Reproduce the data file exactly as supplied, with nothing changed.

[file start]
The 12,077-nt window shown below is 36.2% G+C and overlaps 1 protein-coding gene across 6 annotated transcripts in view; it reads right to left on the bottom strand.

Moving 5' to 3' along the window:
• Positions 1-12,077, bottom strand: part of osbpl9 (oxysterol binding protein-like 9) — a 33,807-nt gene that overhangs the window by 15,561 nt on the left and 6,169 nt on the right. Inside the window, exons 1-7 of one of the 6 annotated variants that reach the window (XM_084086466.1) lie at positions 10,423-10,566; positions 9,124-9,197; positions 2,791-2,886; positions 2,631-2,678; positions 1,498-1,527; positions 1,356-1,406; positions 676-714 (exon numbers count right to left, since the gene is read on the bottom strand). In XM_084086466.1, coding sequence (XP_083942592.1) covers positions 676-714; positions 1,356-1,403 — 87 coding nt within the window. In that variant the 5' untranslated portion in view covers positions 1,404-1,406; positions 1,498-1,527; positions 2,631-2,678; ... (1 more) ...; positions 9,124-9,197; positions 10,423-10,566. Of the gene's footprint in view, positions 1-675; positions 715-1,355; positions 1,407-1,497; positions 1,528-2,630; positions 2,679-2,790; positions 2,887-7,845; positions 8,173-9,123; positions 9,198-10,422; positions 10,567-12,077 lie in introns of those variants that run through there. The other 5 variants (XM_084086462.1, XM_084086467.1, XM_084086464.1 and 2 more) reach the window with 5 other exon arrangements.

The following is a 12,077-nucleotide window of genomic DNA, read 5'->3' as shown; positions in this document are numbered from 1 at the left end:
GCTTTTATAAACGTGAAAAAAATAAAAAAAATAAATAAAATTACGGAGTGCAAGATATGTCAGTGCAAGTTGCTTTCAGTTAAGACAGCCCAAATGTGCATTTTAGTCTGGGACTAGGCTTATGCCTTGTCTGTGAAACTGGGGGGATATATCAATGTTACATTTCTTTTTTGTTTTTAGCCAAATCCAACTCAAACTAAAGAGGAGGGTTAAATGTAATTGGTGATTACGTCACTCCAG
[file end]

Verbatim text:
The 12,077-nt window shown below is 36.2% G+C and overlaps 1 protein-coding gene across 6 annotated transcripts in view; it reads right to left on the bottom strand.

Moving 5' to 3' along the window:
• Positions 1-12,077, bottom strand: part of osbpl9 (oxysterol binding protein-like 9) — a 33,807-nt gene that overhangs the window by 15,561 nt on the left and 6,169 nt on the right. Inside the window, exons 1-7 of one of the 6 annotated variants that reach the window (XM_084086466.1) lie at positions 10,423-10,566; positions 9,124-9,197; positions 2,791-2,886; positions 2,631-2,678; positions 1,498-1,527; positions 1,356-1,406; positions 676-714 (exon numbers count right to left, since the gene is read on the bottom strand). In XM_084086466.1, coding sequence (XP_083942592.1) covers positions 676-714; positions 1,356-1,403 — 87 coding nt within the window. In that variant the 5' untranslated portion in view covers positions 1,404-1,406; positions 1,498-1,527; positions 2,631-2,678; ... (1 more) ...; positions 9,124-9,197; positions 10,423-10,566. Of the gene's footprint in view, positions 1-675; positions 715-1,355; positions 1,407-1,497; positions 1,528-2,630; positions 2,679-2,790; positions 2,887-7,845; positions 8,173-9,123; positions 9,198-10,422; positions 10,567-12,077 lie in introns of those variants that run through there. The other 5 variants (XM_084086462.1, XM_084086467.1, XM_084086464.1 and 2 more) reach the window with 5 other exon arrangements.

The following is a 12,077-nucleotide window of genomic DNA, read 5'->3' as shown; positions in this document are numbered from 1 at the left end:
GCTTTTATAAACGTGAAAAAAATAAAAAAAATAAATAAAATTACGGAGTGCAAGATATGTCAGTGCAAGTTGCTTTCAGTTAAGACAGCCCAAATGTGCATTTTAGTCTGGGACTAGGCTTATGCCTTGTCTGTGAAACTGGGGGGATATATCAATGTTACATTTCTTTTTTGTTTTTAGCCAAATCCAACTCAAACTAAAGAGGAGGGTTAAATGTAATTGGTGATTACGTCACTCCAG